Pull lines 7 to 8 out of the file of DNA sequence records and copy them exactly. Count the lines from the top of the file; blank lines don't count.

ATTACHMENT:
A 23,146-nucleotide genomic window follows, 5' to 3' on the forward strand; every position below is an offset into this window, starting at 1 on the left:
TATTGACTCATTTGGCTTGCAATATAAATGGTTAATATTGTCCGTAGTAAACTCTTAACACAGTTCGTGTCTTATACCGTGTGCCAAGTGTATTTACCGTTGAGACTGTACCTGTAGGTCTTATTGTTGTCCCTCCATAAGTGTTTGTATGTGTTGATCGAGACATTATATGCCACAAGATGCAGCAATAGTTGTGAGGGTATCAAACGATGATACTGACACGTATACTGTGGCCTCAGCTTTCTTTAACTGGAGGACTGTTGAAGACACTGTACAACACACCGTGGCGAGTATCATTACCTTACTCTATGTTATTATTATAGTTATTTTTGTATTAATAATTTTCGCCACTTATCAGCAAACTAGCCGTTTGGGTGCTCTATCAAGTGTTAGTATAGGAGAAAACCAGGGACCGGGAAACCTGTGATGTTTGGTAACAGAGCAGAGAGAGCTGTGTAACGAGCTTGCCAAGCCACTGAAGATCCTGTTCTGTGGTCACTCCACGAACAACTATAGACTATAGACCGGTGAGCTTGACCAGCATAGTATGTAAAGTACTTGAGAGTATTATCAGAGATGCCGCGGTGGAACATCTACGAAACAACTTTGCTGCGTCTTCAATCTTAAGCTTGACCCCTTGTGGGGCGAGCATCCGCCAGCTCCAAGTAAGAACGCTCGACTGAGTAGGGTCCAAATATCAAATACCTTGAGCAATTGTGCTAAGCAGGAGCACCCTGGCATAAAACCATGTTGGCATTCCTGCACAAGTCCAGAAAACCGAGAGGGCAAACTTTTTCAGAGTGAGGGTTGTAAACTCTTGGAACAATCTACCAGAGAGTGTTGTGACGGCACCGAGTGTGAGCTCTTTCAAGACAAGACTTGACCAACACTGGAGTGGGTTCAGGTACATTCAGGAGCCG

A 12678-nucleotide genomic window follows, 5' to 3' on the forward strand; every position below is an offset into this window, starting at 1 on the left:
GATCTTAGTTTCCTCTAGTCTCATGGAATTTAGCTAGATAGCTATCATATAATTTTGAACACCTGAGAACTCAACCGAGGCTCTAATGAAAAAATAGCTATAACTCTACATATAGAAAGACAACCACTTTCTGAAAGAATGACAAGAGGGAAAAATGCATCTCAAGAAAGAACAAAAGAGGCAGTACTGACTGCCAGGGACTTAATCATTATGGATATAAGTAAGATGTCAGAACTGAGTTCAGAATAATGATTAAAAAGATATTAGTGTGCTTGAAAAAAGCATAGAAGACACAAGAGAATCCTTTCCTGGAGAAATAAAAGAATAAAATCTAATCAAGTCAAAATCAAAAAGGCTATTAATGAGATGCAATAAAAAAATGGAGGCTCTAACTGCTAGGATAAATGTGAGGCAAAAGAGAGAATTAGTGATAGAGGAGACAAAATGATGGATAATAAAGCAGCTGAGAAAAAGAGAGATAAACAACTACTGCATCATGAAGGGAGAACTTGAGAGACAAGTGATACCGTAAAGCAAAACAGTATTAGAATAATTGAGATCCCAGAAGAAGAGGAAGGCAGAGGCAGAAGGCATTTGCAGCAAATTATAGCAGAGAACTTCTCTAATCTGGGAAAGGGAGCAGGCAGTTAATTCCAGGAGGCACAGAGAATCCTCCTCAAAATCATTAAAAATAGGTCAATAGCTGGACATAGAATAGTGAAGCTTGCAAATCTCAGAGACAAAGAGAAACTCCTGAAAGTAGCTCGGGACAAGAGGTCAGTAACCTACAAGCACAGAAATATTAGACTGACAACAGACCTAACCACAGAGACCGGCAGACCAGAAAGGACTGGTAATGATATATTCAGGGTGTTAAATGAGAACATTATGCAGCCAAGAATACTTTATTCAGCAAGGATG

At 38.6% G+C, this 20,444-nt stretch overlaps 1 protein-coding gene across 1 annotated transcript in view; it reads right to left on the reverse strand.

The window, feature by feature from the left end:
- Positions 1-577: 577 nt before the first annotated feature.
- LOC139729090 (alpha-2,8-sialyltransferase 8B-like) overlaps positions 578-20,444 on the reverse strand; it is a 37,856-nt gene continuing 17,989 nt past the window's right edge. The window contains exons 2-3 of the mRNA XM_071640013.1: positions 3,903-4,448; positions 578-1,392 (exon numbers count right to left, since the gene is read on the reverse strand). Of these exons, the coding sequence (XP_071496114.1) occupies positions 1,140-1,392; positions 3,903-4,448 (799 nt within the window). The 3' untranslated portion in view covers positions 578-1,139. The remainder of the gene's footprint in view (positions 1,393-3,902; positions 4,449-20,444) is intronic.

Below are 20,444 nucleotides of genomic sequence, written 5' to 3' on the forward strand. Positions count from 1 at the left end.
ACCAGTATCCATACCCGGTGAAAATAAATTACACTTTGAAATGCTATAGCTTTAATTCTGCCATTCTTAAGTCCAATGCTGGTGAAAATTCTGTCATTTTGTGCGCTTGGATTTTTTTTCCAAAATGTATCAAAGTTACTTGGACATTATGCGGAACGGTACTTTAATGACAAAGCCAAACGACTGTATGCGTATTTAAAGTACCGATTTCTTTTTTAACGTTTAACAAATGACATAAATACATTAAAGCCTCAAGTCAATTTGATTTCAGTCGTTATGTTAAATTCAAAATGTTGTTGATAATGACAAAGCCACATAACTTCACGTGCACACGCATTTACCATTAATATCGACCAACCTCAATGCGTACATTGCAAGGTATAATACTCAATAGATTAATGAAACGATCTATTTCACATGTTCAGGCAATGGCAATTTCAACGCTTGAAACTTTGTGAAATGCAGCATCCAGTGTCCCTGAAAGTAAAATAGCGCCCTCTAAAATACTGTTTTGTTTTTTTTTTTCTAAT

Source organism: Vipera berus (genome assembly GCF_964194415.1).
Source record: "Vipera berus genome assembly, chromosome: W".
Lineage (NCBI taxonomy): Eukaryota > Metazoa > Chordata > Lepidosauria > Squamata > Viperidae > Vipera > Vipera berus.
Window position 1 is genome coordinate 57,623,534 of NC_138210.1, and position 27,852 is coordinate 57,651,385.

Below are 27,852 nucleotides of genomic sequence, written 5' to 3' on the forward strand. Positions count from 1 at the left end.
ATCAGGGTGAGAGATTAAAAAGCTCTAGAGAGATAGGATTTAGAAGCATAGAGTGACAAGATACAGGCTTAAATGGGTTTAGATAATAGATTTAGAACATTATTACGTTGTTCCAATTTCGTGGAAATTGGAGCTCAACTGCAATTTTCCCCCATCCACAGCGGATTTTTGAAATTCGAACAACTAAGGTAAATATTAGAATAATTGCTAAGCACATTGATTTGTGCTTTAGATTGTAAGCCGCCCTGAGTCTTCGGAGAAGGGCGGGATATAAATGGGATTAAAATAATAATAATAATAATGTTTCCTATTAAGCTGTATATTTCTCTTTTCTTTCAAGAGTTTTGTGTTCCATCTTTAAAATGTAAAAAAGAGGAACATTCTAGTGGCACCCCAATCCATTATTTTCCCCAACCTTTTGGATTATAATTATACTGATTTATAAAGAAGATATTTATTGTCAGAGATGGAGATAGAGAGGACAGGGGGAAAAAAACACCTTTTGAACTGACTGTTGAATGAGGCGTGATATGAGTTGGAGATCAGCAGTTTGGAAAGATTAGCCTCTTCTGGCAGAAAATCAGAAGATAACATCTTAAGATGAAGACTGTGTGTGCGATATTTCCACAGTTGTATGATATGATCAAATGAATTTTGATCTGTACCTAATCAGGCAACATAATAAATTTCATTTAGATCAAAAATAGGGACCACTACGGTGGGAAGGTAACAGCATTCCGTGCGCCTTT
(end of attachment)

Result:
- Positions 1-577: 577 nt before the first annotated feature.
- LOC139729090 (alpha-2,8-sialyltransferase 8B-like) overlaps positions 578-20,444 on the reverse strand; it is a 37,856-nt gene continuing 17,989 nt past the window's right edge. The window contains exons 2-3 of the mRNA XM_071640013.1: positions 3,903-4,448; positions 578-1,392 (exon numbers count right to left, since the gene is read on the reverse strand). Of these exons, the coding sequence (XP_071496114.1) occupies positions 1,140-1,392; positions 3,903-4,448 (799 nt within the window). The 3' untranslated portion in view covers positions 578-1,139. The remainder of the gene's footprint in view (positions 1,393-3,902; positions 4,449-20,444) is intronic.